Home Care Nurse Finds Purpose Caring for Hospice Patients
Laughing, dancing, swapping stories about kids and grandkids.
These might not be the first things that come to mind when you think of hospice nursing, but for Jamaine Montgomery, RN, a VITAS home care nurse in Atlanta, this is reality—and what makes hospice nursing so fulfilling for her.
“There’s lots of crying, lots of laughing,” Jamaine says. “I dance with my patients. We deal with the sadness, the death, but even in that time, we can make it beautiful for the patients and families by just bringing joy, lightening the moment, and providing a lot of emotional support.”
Jamaine came to VITAS five years ago, new to hospice nursing. “Being a hospice nurse and working for VITAS truly is my passion,” she says. “I feel lucky to be able to make a difference for my patients and their families every day.”
The Role of a Home Care Nurse
Jamaine works with compassion and commitment each day as she cares for patients.
“I go out to the patient's home. Their loved ones don't have to worry about taking them to the doctor,” she says.
There are opportunities regardless of your personality type, your skill set, [and] your experience.
Her job also involves educating families on basic nursing care and the benefits of hospice.
“There's so much that families don't understand about what hospice provides. It can be a beautiful journey,” Jamaine says. “When your loved one is at home, you can take care of them and play their favorite song. It is a blessing to be able to share such sacred moments with them.”
Still, she understands that not everyone is ready to take the step into hospice. “We have to respect everyone’s grieving process. You can’t be judgmental in this job,” Jamaine says. “You have to understand where people are and be committed to providing the emotional support.”
Building Relationships, Appreciating Each Day
Developing meaningful relationships and building trust with families is at the crux of what Jamaine loves about her work as a hospice nurse.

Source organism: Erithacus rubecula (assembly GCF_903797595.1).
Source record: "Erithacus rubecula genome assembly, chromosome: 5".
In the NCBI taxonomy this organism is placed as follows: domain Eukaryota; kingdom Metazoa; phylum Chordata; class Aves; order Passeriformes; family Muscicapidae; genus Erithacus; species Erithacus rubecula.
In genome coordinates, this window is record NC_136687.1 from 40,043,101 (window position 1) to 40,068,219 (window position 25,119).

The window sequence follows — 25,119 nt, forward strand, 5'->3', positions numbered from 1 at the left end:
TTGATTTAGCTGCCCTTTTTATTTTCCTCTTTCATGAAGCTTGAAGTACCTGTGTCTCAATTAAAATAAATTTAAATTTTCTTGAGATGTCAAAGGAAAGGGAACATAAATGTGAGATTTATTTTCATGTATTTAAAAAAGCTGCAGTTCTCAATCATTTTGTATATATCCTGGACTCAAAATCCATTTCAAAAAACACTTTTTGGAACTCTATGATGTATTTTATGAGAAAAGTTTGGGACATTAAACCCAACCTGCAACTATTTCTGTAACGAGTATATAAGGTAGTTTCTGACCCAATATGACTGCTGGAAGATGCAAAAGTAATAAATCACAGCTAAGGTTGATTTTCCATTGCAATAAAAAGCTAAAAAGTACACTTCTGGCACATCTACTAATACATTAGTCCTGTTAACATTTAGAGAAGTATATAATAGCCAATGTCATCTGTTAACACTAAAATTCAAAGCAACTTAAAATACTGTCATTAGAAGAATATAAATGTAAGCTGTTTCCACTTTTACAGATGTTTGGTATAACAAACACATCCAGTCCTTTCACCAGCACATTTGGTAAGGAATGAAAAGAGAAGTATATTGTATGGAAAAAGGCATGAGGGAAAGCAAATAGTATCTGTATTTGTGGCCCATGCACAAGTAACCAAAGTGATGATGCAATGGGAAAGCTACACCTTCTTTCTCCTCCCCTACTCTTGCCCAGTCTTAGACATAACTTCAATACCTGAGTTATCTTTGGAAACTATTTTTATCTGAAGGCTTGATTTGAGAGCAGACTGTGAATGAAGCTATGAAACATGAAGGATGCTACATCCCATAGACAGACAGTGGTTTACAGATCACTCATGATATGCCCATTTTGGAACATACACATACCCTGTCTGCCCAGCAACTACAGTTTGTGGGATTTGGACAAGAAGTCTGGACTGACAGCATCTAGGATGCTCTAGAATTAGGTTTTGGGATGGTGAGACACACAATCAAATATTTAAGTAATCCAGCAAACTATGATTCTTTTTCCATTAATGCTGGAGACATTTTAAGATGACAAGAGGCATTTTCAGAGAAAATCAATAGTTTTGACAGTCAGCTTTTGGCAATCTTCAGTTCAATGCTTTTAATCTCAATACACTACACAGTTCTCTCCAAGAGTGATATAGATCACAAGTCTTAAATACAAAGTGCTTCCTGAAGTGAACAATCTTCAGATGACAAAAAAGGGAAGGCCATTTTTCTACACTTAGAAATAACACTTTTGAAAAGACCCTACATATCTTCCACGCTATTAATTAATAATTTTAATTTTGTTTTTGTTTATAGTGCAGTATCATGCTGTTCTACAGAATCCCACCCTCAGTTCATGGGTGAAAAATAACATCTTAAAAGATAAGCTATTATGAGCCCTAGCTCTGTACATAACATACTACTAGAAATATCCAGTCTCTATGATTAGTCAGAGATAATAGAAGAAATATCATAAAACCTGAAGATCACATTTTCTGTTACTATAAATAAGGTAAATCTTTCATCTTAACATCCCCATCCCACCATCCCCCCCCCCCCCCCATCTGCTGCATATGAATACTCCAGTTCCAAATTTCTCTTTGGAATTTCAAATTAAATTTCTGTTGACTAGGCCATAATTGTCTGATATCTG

“Making a connection with the patient makes all of this worthwhile,” she says. “There has to be the emotional connection when you're caring for a patient day in and day out.”
That makes the process easier for patients and loved ones when things begin to change. “They know that I'm here no matter what, that I'm committed to making things as seamless as possible. Every day won't be perfect, but they know that they can count on me when they need to the most.”
Still, building those relationships can take a toll. “It’s is an emotional rollercoaster,” Jamaine says. “It's really tough to lose a patient. Even though we know it's going to happen, every time I lose a patient, it's always tough.”
What gets her through, though, is her four kids, ages 8, 15, 17, and 20. “I want to be the best mom for my kids. I want to experience all the beauty that life has. This job has made me realize that tomorrow is not promised.”
The Benefits of Teamwork
Jamaine finds the team-oriented culture that VITAS cultivates valuable in her work.
“We really rely on each other. When I have a bad day, I know I can call someone and we can talk through things,” she says. “It makes a difference when you know the person on the other end truly understands what’s going on.”
I feel lucky to be able to make a difference for my patients and their families.
The VITAS interdisciplinary care teams include a physician, home health aide, social worker, chaplain, and more. They hold regular meetings to discuss patients and ensure continuity of care.
“It’s a huge benefit,” Jamaine says. “No one person knows everything. I’ve grown as a nurse because of my time working with our doctors, our social workers.”
At the same time, however, Jamaine enjoys the autonomy she has out in the field. “It has forced me to work on my critical thinking skills and my assessment skills,” she says.
Possibilities Await at VITAS
“There are opportunities regardless of your personality type, your skill set, [and] your experience for everybody here at VITAS,” Jamaine says.
As for Jamaine, she can’t imagine doing anything else. “I'm good where I am. When it really boils down to why I do this, it's because of the relationships that I form with my families and with my patients. That's what keeps me here, to be able to just really connect with patients.”